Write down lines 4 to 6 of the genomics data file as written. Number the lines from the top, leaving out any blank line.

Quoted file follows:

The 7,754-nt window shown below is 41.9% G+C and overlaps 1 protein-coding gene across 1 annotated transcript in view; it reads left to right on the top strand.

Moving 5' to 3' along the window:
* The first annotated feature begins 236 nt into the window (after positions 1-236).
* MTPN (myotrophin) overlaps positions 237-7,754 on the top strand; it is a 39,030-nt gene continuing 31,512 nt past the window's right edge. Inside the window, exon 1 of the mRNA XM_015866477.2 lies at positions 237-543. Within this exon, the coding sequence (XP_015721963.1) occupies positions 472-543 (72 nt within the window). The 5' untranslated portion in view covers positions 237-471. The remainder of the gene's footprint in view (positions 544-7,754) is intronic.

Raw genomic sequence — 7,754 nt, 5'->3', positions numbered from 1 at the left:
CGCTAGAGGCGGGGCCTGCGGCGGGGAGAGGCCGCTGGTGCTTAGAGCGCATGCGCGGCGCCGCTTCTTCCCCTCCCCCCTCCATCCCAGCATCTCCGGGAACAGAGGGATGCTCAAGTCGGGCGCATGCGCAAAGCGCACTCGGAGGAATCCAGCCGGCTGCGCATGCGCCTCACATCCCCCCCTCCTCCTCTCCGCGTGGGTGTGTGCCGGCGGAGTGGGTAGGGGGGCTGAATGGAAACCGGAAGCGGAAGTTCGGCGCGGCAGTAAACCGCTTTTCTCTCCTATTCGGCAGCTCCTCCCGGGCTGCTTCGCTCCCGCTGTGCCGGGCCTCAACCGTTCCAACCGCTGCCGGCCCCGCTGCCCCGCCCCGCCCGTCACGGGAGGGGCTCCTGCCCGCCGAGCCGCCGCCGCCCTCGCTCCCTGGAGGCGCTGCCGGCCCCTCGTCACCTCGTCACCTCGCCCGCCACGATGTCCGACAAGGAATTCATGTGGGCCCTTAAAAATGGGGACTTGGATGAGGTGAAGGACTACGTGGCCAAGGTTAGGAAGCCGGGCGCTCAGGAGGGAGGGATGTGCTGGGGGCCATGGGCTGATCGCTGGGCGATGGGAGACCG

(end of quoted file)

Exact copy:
* MTPN (myotrophin) overlaps positions 237-7,754 on the top strand; it is a 39,030-nt gene continuing 31,512 nt past the window's right edge. Inside the window, exon 1 of the mRNA XM_015866477.2 lies at positions 237-543. Within this exon, the coding sequence (XP_015721963.1) occupies positions 472-543 (72 nt within the window). The 5' untranslated portion in view covers positions 237-471. The remainder of the gene's footprint in view (positions 544-7,754) is intronic.

Raw genomic sequence — 7,754 nt, 5'->3', positions numbered from 1 at the left:
CGCTAGAGGCGGGGCCTGCGGCGGGGAGAGGCCGCTGGTGCTTAGAGCGCATGCGCGGCGCCGCTTCTTCCCCTCCCCCCTCCATCCCAGCATCTCCGGGAACAGAGGGATGCTCAAGTCGGGCGCATGCGCAAAGCGCACTCGGAGGAATCCAGCCGGCTGCGCATGCGCCTCACATCCCCCCCTCCTCCTCTCCGCGTGGGTGTGTGCCGGCGGAGTGGGTAGGGGGGCTGAATGGAAACCGGAAGCGGAAGTTCGGCGCGGCAGTAAACCGCTTTTCTCTCCTATTCGGCAGCTCCTCCCGGGCTGCTTCGCTCCCGCTGTGCCGGGCCTCAACCGTTCCAACCGCTGCCGGCCCCGCTGCCCCGCCCCGCCCGTCACGGGAGGGGCTCCTGCCCGCCGAGCCGCCGCCGCCCTCGCTCCCTGGAGGCGCTGCCGGCCCCTCGTCACCTCGTCACCTCGCCCGCCACGATGTCCGACAAGGAATTCATGTGGGCCCTTAAAAATGGGGACTTGGATGAGGTGAAGGACTACGTGGCCAAGGTTAGGAAGCCGGGCGCTCAGGAGGGAGGGATGTGCTGGGGGCCATGGGCTGATCGCTGGGCGATGGGAGACCG